2007
In April 2007, the IMO's Bulk Liquid and Gas Subcommittee held a meeting in London to discuss ocean/sea going vessel emission standards under Annex VI. The subcommittee noted that the contribution of ship emissions is greatly impacting air quality in many parts of the world and that emissions will continue to grow with the growth in global trade. In addition, the IMO noted that action is required to avoid proliferation of unilateral regional or national regulations.

Proposals from the meeting included:

•  “Narrowing” of options on emission reduction strategies;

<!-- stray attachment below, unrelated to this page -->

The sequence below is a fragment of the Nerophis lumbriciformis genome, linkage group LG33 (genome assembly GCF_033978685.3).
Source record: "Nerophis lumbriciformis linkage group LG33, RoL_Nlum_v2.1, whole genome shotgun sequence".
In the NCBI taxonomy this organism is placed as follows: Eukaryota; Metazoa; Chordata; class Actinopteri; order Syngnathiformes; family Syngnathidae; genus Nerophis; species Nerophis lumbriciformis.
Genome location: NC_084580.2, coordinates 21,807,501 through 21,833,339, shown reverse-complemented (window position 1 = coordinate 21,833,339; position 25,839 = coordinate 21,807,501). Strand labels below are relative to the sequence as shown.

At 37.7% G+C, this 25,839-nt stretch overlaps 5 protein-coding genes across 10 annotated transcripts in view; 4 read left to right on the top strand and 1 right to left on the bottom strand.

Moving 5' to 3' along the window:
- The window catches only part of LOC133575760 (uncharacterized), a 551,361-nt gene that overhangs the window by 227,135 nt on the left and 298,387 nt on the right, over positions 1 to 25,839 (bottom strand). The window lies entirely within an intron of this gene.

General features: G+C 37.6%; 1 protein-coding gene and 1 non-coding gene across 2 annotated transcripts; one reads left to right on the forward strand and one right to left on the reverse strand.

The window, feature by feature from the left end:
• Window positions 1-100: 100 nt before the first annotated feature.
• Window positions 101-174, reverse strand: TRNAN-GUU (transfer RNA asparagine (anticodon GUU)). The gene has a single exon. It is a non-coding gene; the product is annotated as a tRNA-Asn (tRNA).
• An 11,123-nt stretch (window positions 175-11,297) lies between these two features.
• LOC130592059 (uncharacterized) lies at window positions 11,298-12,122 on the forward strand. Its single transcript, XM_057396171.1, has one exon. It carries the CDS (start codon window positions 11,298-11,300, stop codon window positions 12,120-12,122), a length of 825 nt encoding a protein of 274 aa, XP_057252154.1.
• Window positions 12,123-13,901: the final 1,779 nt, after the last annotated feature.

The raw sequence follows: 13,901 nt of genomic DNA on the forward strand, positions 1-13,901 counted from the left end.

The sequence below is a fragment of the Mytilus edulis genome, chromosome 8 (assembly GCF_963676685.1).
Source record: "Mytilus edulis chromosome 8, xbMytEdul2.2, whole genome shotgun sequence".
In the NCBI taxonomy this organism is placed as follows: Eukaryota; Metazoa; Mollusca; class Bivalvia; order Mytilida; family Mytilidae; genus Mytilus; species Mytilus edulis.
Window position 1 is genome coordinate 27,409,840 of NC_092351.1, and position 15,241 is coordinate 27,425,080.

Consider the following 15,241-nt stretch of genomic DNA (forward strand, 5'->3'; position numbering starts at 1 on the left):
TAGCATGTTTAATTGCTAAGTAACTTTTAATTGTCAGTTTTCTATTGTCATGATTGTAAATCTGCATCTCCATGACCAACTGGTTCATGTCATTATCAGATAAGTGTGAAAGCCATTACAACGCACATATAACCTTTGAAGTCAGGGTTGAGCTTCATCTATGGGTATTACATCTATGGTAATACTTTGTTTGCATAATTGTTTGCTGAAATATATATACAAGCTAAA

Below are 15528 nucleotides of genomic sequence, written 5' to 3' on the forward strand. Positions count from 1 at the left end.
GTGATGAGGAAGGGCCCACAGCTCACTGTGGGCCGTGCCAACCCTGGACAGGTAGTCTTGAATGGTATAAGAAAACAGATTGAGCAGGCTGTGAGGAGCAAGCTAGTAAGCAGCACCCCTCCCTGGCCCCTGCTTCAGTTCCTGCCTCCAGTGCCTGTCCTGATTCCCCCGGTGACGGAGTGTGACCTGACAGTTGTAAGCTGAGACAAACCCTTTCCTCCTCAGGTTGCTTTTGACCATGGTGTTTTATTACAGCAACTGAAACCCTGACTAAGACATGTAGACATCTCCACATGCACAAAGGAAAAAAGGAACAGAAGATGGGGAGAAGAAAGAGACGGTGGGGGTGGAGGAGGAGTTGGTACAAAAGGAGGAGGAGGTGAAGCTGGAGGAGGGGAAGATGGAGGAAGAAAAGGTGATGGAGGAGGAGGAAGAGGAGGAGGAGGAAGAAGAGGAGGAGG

•  Consolidate USA and BIMCO proposals into one “global/regional” option;

•  INTERTANKO proposal – agreement on the use of distillate fuels as proposed or equivalent emission limits, allowing for LSFO or use of emission control technology(s);

•  New engines – propose for Tier II engines 2 to 3.5 g/kWh reductions vs. 2011 standard and water or selective catalytic reduction technology based Tier III engines as of 2015 – 2016;

•  Existing engines – bring to current standard;

•  Efficient and effective instruments to address air pollution and climate change;

•  Holistic approaches involving oil producers and engine manufacturers; and

•  Inclusive approach engaging governments, industry and the scientific community.

 

back to top